In 1985 Stasser and Titus published the best sort of psychology study. Not only does it shine a new light on how groups communicate and make decisions, it also surprises, confuses and intrigues. Oddly, the results first look as if they can't be right, then later it seems obvious they are right, then attention turns to what can be done about it.
The findings were relatively straightforward and, as is often the case with decision-making research, another blow for the fragile human ego. They found that people trying to make decisions in groups spend most of their time telling each other things that everyone already knows. In comparison people are unlikely to bring up new information known only to themselves. The result: poor decisions.
As it happens Stasser and Titus' (1985) participants were making a relatively trivial decision—who should be student body president—but subsequent research has tested all sorts of other scenarios. Experimenters have asked people to choose the best candidate for a job (Wittenbaum, 1998), the best type of investment (Hollingshead, 1996) and the guilty party in a homicide investigation (Stasser & Stewart, 1992).
Again and again the results have shown that people are unlikely to identify the best candidate, make the best investment or spot who really committed the crime. When asked to make a group decision, instead of sharing vital information known only to themselves, people tend to repeat information that everyone already knows.
At first these results seem deeply counter-intuitive. Surely people should be highly motivated to bring new information to the discussion, not just repeat the same old stuff? After all, the group is scuppering itself by failing to share. Three solid explanations for this strange behaviour have emerged from the research (Wittenbaum et al., 2004):
Memory. Shared information is likely to be more memorable in the first place, so more likely to be brought up by someone. Also, if more people in a group know a piece of information, whether because it's memorable or for some other reason, then there is a greater probability that one of them will recall it in the discussion.
Pre-judgements. People make their minds up to varying degrees before they have a group discussion. The information on which they make their pre-judgement is likely to be shared information available to everyone. Then, when the group discussion starts, whether consciously or unconsciously, people tend to only bring up information that supports their pre-judgement. Surprise, surprise, it's the same things everyone else is bringing up.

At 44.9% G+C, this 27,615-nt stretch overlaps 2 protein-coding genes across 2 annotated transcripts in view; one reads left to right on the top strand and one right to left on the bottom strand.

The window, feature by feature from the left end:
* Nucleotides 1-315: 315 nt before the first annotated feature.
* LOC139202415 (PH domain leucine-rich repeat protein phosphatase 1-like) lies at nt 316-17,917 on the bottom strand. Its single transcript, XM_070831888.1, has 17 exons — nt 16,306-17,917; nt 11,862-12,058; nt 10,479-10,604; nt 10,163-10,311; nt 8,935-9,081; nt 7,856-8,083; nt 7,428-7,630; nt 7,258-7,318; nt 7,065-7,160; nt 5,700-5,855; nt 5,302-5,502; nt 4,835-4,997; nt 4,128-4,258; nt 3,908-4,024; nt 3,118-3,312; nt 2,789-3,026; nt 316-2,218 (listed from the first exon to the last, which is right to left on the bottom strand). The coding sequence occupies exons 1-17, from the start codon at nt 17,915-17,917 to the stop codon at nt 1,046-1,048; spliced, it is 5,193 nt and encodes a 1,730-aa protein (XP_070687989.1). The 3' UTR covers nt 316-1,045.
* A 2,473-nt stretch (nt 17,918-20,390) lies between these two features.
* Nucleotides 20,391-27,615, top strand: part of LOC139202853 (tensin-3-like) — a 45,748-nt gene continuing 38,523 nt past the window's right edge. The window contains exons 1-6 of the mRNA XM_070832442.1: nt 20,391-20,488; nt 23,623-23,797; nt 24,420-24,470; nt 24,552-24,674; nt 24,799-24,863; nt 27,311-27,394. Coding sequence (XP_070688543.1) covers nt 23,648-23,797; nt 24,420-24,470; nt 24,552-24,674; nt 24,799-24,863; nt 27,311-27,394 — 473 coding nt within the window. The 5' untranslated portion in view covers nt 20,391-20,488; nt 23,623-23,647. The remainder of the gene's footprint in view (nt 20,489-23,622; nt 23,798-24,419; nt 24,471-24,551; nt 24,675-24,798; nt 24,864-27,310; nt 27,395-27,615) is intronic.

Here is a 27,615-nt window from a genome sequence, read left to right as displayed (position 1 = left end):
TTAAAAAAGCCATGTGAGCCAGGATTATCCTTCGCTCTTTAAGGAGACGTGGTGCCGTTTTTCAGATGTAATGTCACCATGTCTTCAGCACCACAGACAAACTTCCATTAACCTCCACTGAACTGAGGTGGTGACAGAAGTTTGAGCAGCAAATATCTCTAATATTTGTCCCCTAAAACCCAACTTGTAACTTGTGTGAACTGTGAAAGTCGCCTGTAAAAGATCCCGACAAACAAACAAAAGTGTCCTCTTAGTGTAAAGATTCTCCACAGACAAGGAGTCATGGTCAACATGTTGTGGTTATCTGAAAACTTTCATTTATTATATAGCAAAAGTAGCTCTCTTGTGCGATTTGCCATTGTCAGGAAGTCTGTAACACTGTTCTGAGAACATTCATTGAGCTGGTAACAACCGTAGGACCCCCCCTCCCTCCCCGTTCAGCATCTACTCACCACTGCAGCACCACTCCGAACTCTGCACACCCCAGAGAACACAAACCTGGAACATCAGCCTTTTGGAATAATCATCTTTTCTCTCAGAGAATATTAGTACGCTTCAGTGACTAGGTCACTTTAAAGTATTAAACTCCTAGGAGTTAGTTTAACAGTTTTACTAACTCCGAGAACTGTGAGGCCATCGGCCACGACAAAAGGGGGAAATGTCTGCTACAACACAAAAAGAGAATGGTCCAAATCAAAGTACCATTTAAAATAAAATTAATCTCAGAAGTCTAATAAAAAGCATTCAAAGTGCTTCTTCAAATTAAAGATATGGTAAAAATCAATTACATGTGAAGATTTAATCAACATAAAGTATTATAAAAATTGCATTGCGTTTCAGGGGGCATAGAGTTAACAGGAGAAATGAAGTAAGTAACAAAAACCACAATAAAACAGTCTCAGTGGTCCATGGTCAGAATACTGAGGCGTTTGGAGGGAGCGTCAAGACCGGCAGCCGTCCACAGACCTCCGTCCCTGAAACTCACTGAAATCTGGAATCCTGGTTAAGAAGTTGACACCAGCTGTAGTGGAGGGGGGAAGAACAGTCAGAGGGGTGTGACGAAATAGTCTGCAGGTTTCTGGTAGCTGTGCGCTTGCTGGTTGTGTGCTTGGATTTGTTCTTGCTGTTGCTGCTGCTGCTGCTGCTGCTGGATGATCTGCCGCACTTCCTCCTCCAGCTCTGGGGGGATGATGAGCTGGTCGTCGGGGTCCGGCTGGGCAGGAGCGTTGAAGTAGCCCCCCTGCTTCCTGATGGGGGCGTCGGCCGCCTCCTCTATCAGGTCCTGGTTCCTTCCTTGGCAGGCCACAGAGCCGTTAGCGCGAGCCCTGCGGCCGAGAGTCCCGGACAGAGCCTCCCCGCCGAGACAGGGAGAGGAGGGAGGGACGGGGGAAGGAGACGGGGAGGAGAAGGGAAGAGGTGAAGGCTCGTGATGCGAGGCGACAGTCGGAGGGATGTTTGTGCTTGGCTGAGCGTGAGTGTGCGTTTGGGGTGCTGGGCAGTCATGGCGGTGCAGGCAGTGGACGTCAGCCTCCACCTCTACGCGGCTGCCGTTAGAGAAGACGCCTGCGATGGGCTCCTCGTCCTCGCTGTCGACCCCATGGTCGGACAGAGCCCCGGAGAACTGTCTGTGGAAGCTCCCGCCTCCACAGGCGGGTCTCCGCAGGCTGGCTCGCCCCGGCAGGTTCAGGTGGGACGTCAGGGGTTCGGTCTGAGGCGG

Anxiety. Before a meeting people are unsure how important the information they know is, and are also anxious to be seen in a good light by others in the group. Information that emerges during a meeting as shared by the group comes to be viewed as more important and so people repeat it. People are seen as more capable when they talk about shared rather than unshared information (Wittenbaum & Bowman, 2004). To be on the safe side people prefer to stick to repeating things that everyone knows and, bizarrely, others like them better for it.
Together these points begin to show why it is very likely that people will fail to share information known only to themselves.
Trained doctors do no better
But there is a fourth possible explanation for the experimental results. It could be that the participants have not been specifically trained to share relevant information with each other. They were, after all, largely college students—perhaps those with more experience and training can do better?
This is why Larson et al. (1998) tested a group of doctors who are professionally trained in pooling information from different sources in order to make a diagnosis. In their experiment 25 physicians were recruited and asked to solve 2 hypothetical medical cases in groups of three. Firstly each participant watched a video on their own in which they saw a patient talking about their symptoms with their doctor (parts played by actors). Participants were, however, shown slightly different videos, thereby imparting some information to all three members of the diagnostic team, and some information only to individuals.